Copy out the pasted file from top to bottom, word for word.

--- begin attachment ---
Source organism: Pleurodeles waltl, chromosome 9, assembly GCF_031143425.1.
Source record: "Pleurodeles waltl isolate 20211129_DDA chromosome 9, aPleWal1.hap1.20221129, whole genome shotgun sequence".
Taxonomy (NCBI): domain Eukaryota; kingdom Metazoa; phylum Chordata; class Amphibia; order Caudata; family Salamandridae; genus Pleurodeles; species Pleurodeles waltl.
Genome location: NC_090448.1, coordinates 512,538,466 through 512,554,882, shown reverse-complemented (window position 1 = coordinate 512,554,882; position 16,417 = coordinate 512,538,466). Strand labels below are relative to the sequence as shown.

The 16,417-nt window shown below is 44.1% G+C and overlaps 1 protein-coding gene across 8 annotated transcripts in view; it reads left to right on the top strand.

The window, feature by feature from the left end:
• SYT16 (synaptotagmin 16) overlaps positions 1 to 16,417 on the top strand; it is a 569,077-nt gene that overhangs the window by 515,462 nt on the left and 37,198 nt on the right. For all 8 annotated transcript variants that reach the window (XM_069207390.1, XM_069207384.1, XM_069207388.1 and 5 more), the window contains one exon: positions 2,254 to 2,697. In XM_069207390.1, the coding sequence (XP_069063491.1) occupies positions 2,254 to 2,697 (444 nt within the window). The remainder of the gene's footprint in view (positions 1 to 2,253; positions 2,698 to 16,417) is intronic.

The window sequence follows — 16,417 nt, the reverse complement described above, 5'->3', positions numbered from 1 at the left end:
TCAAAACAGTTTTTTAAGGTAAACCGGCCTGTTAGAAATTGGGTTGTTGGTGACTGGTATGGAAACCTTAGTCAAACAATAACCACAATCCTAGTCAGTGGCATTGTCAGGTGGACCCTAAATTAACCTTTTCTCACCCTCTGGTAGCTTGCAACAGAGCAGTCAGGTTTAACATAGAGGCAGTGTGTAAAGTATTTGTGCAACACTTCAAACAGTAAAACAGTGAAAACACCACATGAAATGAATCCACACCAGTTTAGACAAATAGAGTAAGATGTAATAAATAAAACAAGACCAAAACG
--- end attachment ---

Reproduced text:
Source organism: Pleurodeles waltl, chromosome 9, assembly GCF_031143425.1.
Source record: "Pleurodeles waltl isolate 20211129_DDA chromosome 9, aPleWal1.hap1.20221129, whole genome shotgun sequence".
Taxonomy (NCBI): domain Eukaryota; kingdom Metazoa; phylum Chordata; class Amphibia; order Caudata; family Salamandridae; genus Pleurodeles; species Pleurodeles waltl.
Genome location: NC_090448.1, coordinates 512,538,466 through 512,554,882, shown reverse-complemented (window position 1 = coordinate 512,554,882; position 16,417 = coordinate 512,538,466). Strand labels below are relative to the sequence as shown.

The 16,417-nt window shown below is 44.1% G+C and overlaps 1 protein-coding gene across 8 annotated transcripts in view; it reads left to right on the top strand.

The window, feature by feature from the left end:
• SYT16 (synaptotagmin 16) overlaps positions 1 to 16,417 on the top strand; it is a 569,077-nt gene that overhangs the window by 515,462 nt on the left and 37,198 nt on the right. For all 8 annotated transcript variants that reach the window (XM_069207390.1, XM_069207384.1, XM_069207388.1 and 5 more), the window contains one exon: positions 2,254 to 2,697. In XM_069207390.1, the coding sequence (XP_069063491.1) occupies positions 2,254 to 2,697 (444 nt within the window). The remainder of the gene's footprint in view (positions 1 to 2,253; positions 2,698 to 16,417) is intronic.

The window sequence follows — 16,417 nt, the reverse complement described above, 5'->3', positions numbered from 1 at the left end:
TCAAAACAGTTTTTTAAGGTAAACCGGCCTGTTAGAAATTGGGTTGTTGGTGACTGGTATGGAAACCTTAGTCAAACAATAACCACAATCCTAGTCAGTGGCATTGTCAGGTGGACCCTAAATTAACCTTTTCTCACCCTCTGGTAGCTTGCAACAGAGCAGTCAGGTTTAACATAGAGGCAGTGTGTAAAGTATTTGTGCAACACTTCAAACAGTAAAACAGTGAAAACACCACATGAAATGAATCCACACCAGTTTAGACAAATAGAGTAAGATGTAATAAATAAAACAAGACCAAAACG